Still rocked by his acceptance to Hope’s Peak Academy, Makoto digs up as much information as he can on the school and his fellow classmates before proceeding down to the campus. Upon his arrival to the school Makoto proceeds to explore the campus but before he can get anywhere, he’s knocked unconscious. Upon waking up, Makoto finds himself setting at a desk in what would see like a normal classroom. That is until you notice that the windows are covered with large metal plates and the cameras stationed I every corner of the room. Wanting to figure out what’s going on, Makoto starts exploring the halls and comes across his fellow classmates who seem to all share the same experience upon arrive at the school.

With little time to talk to one another, announcement over the school’s intercom asked for everyone to report to the gym for an assembly. Upon their arrival, an odd looking bear appears and reveals himself as the headmaster of the school. Known as Monokuma, the bear proceeds to lay out some ground rules that everyone will be held accountable for.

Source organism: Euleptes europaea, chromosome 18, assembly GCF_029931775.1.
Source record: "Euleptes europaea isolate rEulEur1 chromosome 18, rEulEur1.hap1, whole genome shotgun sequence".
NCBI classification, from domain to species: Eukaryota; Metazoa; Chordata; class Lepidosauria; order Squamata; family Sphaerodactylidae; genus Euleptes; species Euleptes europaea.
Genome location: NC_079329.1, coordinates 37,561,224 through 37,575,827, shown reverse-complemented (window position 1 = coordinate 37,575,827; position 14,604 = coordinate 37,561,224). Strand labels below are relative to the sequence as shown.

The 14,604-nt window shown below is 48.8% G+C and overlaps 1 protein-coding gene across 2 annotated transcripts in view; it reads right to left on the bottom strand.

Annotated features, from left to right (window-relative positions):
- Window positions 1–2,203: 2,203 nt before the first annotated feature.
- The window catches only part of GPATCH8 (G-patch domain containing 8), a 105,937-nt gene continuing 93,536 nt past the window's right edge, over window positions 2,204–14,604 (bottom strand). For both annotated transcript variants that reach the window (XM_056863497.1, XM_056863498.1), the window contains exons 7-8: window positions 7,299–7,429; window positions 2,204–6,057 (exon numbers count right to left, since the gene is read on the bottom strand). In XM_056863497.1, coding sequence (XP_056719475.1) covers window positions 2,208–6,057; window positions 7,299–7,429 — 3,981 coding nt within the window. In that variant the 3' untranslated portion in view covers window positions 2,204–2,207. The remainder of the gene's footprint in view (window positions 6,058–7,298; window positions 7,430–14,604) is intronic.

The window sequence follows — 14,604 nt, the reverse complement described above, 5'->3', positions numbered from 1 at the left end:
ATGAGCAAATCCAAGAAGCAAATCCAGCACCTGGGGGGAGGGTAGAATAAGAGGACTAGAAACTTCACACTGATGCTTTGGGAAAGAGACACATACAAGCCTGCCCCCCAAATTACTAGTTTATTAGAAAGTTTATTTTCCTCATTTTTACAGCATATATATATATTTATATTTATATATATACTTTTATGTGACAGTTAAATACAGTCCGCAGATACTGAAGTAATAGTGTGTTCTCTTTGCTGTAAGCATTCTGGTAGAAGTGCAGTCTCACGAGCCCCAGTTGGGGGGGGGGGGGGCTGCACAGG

1. Everyone is trapped in the school with no way out.
  2. Food and everything needed to survive is provided for them.
  3. There is only one way out of the school and that’s to murder a fellow student.
  4. There will be a class trial after a murder takes place so the survivors can vote on who the murderer is. If the murderer is found out, he will be punished. If the vote is wrong for whom the murderer is, everyone but the murderer dies.

It is here that Danganronpa: Trigger Happy Havoc officially begins and where you won’t be able to put down your Vita. Part of the appeal to the story is not knowing how situations will play out and who will be the first to snap. Mystery, plot twists and death are all over the place, leaving you on the edge of you seat. Fans of games like Ace Attorney and Zero Escape will know exactly what I’m talking about. Danganronpa is one engrossing experience not easily forgotten.